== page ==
On Labor Day, a group of laid-off janitors who once maintained Lyft's San Francisco headquarters gathered outside the building to demand an expansion in unemployment benefits and more clarity around the status of their jobs since they were fired in June. At the end of the month, workers like Rezk Ghanim say they will no longer have unemployment benefits.
"It's really scary because we don't know if we're going to have a job or not, we don't know what the deal is," Ghanim told Salon in an interview. "I have one more month left on my unemployment benefits and what's gonna happen after that? People are worried, and people are scared."
In California, unemployment benefits last 26 weeks, though unemployed workers in California can qualify for an extension of unemployment benefits as part of the state's pandemic relief response. Pandemic Unemployment Assistance offers relief to those who aren't usually eligible for unemployment insurance up to 46 weeks.
Ghanim, who worked at Lyft via a subcontractor called Service by Medallion, first started working at the gig economy conglomerate in March 2019 as a main dishwasher. Then he got promoted to a nighttime foreman, which led to another promotion as morning foreman leading various custodial duties. Then in March, as the coronavirus began to spread around the Bay Area, Lyft sent its employees to work from home. However, service workers who kept the estimated 361,300 square feet-headquarters clean and maintained didn't have that luxury.
As reported by KQED, 63 janitors who worked for Service By Medallion were informed via text messages that they would only get two days of work per month in the coming months in April. By June, at least 90 workers received an official letter of termination, Ghanim told Salon.
When asked about the subcontractors of Service by Medallion returning to work, or about the termination and their benefits, a Lyft spokesperson directed Salon to contact Service by Medallion. A spokesperson for Service By Medallion confirmed to Salon that Lyft terminated the contract, and that their last day of service was on June 5.
"Lyft got paranoid.... they didn't want us to get sick or anybody to get sick, so they said we can't afford you to work, so just go home," Ghanim told Salon. "We asked our supervisors, 'What do we do next now that we're jobless?' They said all you can do is go to the EDD [Employment Development Department]."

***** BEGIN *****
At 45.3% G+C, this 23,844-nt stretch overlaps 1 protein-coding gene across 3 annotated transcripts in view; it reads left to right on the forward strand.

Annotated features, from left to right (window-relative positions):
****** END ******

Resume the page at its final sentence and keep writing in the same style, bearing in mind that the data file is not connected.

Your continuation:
Ghanim said it's been especially challenging in San Francisco, where he pays $1,700 for a one-bedroom apartment. Ghanim is receiving $450 a week on unemployment, which isn't enough to fully cover his rent. And jobs are hard to come by.
"Finding a job has been really difficult," he said. "I've been trying to find a CAD job, a construction job, a gas station job, any type of job, and like I said things are getting worse."
Lyft's Janitors are organized with the Service Employees International Union (SEIU) Local 87 chapter. Olga Miranda, who is the president of the union SEIU Local 87 in San Francisco, was especially outraged at Lyft's decision to terminate its janitorial services while spending millions on the Proposition 22 campaign in California — an astroturfed ballot proposition effort which, if successful, will allow Lyft to keep their drivers classified as independent contractors rather than full-time employees. So far, Lyft has contributed $17.5 million to the "Yes on 22" coalition, according to campaign filings.
Miranda alleged that after Lyft terminated its contract with Service by Medallion, it hired a non-union janitorial contractor. Salon is waiting for Lyft's to respond to a comment request regarding this change in custodial subcontractors.
"This is just to shed light on what Lyft is capable of doing in trying to lead how to weaken workers that are represented by a collective bargaining agreement," Miranda said.
The Local 87 chapter is part of the Justice for Janitors movement, which has been fighting for the rights of janitors for nearly 30 years. On Monday, janitors in San Francisco were joined by hotel workers, rideshare drivers, and other frontline and furloughed workers as part of a bigger protest against some of the city's biggest companies that have left their service workers behind during the pandemic.
"We're putting these billion-dollar corporations in our COVID-19 Hall of Shame, because Marriott, Lyft, and the SF Giants have put workers' lives at risk through unsafe working conditions and abandoned them while they struggle to survive," Rudy Gonzalez, Executive Director of the San Francisco Labor Council, said in a statement. "This year, we're going to reclaim Labor Day for working families as we fight back against San Francisco's worst corporate offenders."